A SYN flood is perhaps the most efficient packet attack, devouring the greatest amount of service with the least effort. It fakes the initial handshake of a TCP connection with spoofed IPs which the target machine is unable to answer.
Establishing a TCP connection requires the exchange of three packets: the first with a SYN (for SYNchronise) bit from the surfer, then SYN/ACK in return from the Web server, and finally ACK (for ACKnowledge) back from the surfer. The connection is then established; but if there's a delay in completing the handshake, the server re-tries (sending SYN/ACK) several times, and waits with the necessary resources to accept the connection already allocated.
Re-try and timeout periods can add up to over three minutes per bogus connection, so it's easy to see how even a modest flood of unanswerable SYN packets can overwhelm a server in short order.
Because the handshake is a necessary part of normal Net traffic, malicious SYN packets are difficult to filter. You can cope with an attack by changing the number of times your machine will re-try the SYN/ACK response, but you'll also deny legitimate connections if you get too aggressive.
With this difficulty in mind, TechMavens' Ross Oliver decided to benchmark several hardware solutions, all in roughly the same price range, using a homebrew kit to simulate SYN floods against them. He released his results at last week's USENIX Security Symposium in Washington.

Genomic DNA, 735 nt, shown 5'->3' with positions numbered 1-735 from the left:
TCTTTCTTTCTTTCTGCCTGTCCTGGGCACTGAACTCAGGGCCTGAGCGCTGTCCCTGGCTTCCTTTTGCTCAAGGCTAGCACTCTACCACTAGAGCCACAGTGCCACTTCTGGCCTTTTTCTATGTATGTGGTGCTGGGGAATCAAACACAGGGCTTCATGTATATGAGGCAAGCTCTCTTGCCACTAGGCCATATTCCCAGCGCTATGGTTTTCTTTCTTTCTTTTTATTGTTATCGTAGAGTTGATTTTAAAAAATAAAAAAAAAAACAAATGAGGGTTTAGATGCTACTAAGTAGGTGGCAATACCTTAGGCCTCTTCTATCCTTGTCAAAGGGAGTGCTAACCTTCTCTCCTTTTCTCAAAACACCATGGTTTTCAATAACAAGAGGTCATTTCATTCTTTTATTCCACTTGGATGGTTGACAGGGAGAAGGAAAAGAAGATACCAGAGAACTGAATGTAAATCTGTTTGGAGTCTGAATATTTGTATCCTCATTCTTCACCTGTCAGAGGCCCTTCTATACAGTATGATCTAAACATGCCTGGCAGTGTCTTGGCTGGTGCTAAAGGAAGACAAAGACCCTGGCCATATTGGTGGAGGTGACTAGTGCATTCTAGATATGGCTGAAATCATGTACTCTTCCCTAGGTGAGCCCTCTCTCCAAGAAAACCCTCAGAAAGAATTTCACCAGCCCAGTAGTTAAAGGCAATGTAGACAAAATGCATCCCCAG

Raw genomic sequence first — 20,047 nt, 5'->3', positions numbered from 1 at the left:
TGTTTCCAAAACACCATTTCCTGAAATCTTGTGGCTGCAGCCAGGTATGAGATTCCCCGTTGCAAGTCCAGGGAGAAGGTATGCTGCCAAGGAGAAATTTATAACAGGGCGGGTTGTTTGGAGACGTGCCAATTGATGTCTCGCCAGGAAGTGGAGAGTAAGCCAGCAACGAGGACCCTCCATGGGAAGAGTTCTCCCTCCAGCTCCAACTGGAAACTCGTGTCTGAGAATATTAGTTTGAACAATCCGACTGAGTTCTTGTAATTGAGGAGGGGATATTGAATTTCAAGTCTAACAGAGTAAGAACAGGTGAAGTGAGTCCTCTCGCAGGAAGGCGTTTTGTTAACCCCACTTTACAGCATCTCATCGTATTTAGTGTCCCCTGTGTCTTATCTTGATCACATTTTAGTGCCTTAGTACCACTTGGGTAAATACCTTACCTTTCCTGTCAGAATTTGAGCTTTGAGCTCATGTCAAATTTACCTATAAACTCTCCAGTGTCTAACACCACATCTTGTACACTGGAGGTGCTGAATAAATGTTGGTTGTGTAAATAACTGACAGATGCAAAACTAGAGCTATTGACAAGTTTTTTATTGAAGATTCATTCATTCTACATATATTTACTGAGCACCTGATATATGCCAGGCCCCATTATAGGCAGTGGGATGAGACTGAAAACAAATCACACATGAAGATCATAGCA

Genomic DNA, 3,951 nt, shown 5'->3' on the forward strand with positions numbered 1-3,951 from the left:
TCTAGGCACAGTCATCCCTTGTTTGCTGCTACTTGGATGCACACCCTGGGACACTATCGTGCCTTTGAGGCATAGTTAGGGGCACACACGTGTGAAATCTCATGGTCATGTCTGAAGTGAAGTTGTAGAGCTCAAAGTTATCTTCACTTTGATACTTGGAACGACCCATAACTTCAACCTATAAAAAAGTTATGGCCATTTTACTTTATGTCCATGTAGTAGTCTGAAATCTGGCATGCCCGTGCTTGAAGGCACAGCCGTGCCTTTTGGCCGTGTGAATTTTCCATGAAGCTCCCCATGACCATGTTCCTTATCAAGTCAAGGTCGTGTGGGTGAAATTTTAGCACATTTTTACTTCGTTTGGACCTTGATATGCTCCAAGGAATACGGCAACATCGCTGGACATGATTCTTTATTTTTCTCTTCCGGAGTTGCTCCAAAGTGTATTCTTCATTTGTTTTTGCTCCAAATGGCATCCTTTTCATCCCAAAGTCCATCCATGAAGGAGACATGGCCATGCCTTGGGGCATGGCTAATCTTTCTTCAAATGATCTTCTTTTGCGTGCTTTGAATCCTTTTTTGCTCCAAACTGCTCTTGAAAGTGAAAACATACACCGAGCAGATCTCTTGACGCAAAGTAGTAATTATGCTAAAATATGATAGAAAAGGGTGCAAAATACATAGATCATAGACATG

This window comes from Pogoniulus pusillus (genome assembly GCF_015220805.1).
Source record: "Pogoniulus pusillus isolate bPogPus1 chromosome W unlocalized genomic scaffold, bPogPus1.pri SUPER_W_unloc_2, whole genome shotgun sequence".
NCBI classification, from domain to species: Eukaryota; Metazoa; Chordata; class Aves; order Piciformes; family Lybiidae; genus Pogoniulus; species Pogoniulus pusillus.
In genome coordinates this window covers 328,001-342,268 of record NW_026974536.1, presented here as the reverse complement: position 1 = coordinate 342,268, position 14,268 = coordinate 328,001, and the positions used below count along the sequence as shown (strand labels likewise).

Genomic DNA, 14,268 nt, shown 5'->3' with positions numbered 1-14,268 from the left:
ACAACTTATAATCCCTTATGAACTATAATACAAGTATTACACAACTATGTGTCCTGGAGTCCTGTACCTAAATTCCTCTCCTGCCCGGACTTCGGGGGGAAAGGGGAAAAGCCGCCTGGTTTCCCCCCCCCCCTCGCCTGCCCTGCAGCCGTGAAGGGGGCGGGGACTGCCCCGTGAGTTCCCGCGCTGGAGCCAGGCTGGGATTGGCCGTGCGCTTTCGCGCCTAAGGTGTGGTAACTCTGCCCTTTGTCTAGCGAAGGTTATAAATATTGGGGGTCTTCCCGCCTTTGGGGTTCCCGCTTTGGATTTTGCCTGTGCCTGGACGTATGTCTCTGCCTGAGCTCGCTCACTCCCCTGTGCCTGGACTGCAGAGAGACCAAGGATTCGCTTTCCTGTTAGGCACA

He established a baseline for his test server (Apache over Red Hat 7.1), which, when unprotected, failed to accept new connections under the stress of only 100 spoofed SYNs/sec.
The Cisco kit showed no advantage whatsoever, failing at the baseline of 100 SYNs/sec. Firewall-1 showed only marginally better results, breaking (i.e., refusing connections) at a lame 500 SYNs/sec, which can be accomplished with only two or three boxes connected by T1, cable or DSL lines.
It's fair to note that while one expects at least some protection from any firewall, the Cisco kit isn't marketed for SYN flood protection as the Checkpoint obviously is.
Netscreen's Netscreen-100 fared better, breaking down after 14,000 SYNs/sec for a 28-fold performance improvement over Checkpoint at roughly the same price.
Only the Top Layer AppSafe switch exceeded the test's limits, showing no sign of stress while sustaining 22,000 SYNs/sec, the maximum Oliver could throw at it with his rig. This would work out to about one dollar per SYN during a fairly severe attack, which strikes us as rather economical protection.
Of course we asked Top Layer if they had any idea where the AppSafe's performance might top out. Marketing Director Dennis Anglin told us they're currently benchmarking it (and, we'll bet, tweaking it), but haven't got any solid numbers just yet.
The switch distinguishes 'normal', 'suspicious' and 'malicious' traffic according to user-defined rules, and can be configured to lock out troublesome IPs for anywhere from fifteen seconds to over a week.
We look forward to learning just how much punishment it can take. If any of our readers using it have anecdotal data to pass along, we'd love to see it. ®